DescriptionJames Graham Fair and John William Mackay Letterpress Book for the Hale and Norcross Mining Company , located at the Comstock Lode near Virginia City, Nevada, and dating between 1873 and 1876. This is one of the most important archives of mining letters to come on the market in thirty years. The book contains over 476 manuscript letters with detailed information of one of the most important mining companies in the early 1870s. Many of the letters are multiple pages.
The first letter in the book was written on July 25, 1873, and the final one on May 21, 1876, all by James G. Fair and John W. Mackay, two of the Big Four Bonanza Kings and owners of the Hale and Norcross Mining Company. When this Letterpress Book begins, Fair and O'Brien, maneuvering around William Sharon and his Bank of California, worked with investors to seize control of the Hale and Norcross Mine, which they developed into a tremendous profit. The same year, while exploring the consolidated Virginia and California Mine, they discovered an astoundingly rich ore body thereafter known as the Big Bonanza. Their letters were generally written every other day concerning a variety of topics. Once a week, Fair sent a detailed report to Joel Lightner, the secretary of the home office on Pine Street in San Francisco. In between those weekly letters, Fair and Mackay wrote to other recipients, sometimes ordering supplies such as dynamite, tumblers, and candles (for lighting the mine shafts). On March 5, 1873, Fair wrote notified his candle supplier that he was choosing another supplier. "I have again tested your candles and the result is again unfavorable. If you should at any time make a candle to compare with such as we are using I can assure you that I will give them a trial - and I would be very happy to send my orders to your house in preference to any others - In a letter written to you a year or more ago I called your attention to certain defects which I find still exist. I regret to be compelled to respond in favor of the Haskness Grant Brands and hope that your Managers will succeed in making a better article which they certainly ought to be able to do." The next month, John Mackay, after performing more comparisons with the candles, wrote the same supplier ("Mr. M. Morganthau" of San Francisco), "I have given this last lot of 100 Boxes a fair trial & think that for ordinary mining purposes your brand of candles is fully equal to any of the articles as imported from the Eastern manufacturers. For hot drifts I think the Haskness candles are much better as the tallow is harder and the wicks firmer [April 20, 1873]."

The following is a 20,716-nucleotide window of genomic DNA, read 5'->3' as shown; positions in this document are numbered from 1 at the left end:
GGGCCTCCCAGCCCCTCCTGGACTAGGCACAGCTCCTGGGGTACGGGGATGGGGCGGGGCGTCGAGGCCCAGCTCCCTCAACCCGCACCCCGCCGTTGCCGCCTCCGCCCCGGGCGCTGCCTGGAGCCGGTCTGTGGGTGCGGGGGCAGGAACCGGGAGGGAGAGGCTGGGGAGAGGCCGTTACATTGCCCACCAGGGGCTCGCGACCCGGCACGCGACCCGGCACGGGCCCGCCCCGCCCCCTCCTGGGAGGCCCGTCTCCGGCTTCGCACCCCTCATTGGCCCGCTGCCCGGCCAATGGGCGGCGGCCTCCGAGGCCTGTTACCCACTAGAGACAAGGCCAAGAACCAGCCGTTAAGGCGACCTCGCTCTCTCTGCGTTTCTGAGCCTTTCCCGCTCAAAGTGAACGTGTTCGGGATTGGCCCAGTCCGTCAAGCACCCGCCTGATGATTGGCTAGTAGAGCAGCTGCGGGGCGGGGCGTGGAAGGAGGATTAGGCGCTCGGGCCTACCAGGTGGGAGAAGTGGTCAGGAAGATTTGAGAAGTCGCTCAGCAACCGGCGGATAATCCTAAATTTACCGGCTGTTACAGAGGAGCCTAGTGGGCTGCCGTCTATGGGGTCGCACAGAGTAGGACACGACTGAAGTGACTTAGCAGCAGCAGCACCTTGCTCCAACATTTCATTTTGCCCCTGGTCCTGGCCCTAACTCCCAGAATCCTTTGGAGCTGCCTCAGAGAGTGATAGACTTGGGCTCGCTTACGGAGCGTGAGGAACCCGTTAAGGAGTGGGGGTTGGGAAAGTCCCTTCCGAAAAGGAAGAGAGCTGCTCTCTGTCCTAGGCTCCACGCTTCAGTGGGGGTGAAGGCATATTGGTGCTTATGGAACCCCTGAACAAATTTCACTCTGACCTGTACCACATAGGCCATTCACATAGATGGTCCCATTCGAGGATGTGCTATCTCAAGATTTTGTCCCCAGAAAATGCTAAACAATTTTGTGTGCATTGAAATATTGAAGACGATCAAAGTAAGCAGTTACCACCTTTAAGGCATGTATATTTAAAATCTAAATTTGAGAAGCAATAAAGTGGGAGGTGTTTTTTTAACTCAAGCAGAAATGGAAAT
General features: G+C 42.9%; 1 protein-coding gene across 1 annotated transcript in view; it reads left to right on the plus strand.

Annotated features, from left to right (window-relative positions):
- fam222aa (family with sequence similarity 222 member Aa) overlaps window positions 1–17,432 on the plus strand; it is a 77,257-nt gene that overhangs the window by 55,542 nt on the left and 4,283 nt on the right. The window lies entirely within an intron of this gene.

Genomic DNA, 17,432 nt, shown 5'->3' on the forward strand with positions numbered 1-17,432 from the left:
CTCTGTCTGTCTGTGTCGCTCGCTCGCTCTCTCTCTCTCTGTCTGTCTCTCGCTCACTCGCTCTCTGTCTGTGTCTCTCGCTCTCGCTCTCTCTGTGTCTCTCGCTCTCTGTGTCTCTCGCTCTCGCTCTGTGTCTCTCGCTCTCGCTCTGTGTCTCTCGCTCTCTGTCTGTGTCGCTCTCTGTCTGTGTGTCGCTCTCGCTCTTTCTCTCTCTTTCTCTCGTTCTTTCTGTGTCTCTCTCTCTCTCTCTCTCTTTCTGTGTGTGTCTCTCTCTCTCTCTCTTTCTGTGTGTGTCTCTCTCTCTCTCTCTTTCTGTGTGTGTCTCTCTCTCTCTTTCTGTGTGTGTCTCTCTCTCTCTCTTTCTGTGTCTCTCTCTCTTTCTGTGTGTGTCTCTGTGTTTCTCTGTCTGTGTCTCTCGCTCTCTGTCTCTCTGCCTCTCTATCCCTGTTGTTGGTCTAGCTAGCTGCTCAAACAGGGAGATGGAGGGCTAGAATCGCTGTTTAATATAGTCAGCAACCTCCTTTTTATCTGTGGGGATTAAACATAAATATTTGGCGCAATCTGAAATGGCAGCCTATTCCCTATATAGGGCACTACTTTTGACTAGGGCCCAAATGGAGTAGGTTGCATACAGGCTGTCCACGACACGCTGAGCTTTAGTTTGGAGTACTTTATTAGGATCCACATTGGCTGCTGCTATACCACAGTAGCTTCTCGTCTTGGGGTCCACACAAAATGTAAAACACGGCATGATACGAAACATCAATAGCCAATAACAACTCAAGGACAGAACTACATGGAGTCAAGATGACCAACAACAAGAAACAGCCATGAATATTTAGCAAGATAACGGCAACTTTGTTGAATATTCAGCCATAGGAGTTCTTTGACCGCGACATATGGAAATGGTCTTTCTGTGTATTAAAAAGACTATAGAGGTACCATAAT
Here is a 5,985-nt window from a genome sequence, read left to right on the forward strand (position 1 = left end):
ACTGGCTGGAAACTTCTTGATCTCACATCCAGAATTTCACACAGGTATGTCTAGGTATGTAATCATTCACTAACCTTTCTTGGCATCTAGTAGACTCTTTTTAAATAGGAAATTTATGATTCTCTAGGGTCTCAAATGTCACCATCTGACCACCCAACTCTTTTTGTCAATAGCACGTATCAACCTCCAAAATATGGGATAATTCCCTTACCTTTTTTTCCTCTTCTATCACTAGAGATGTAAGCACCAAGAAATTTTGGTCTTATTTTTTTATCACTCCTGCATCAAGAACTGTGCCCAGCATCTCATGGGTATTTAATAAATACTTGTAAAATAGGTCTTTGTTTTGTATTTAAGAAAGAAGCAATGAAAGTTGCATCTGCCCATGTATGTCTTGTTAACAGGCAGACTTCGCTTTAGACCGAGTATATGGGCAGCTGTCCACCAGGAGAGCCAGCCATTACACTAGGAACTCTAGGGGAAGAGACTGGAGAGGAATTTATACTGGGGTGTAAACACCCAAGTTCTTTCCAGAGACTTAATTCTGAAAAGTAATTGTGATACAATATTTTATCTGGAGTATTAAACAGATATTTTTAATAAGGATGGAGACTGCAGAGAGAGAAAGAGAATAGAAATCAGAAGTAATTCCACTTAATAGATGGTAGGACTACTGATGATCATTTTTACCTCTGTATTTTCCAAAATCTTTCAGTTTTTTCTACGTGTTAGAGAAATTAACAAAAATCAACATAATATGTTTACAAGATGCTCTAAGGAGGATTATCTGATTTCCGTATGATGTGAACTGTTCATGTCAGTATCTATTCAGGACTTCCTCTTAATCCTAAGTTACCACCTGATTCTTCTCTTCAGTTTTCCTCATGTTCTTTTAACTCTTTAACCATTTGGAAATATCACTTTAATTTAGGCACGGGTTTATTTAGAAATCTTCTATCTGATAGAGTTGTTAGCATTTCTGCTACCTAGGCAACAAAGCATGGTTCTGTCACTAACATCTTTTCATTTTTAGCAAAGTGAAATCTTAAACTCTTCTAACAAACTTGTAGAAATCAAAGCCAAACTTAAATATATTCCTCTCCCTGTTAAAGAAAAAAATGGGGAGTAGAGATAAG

Other mining implements were also ordered. According to the letters, rail cars loaded with these implements, as well as timber and other supplies, arrived and were unloaded. Bullion was loaded back onto the cars and taken to be minted in Carson City fifteen miles away. Those bullion shipments are carefully described in the letters. Many of the letters reflect the assays and values of the bullion being shipped.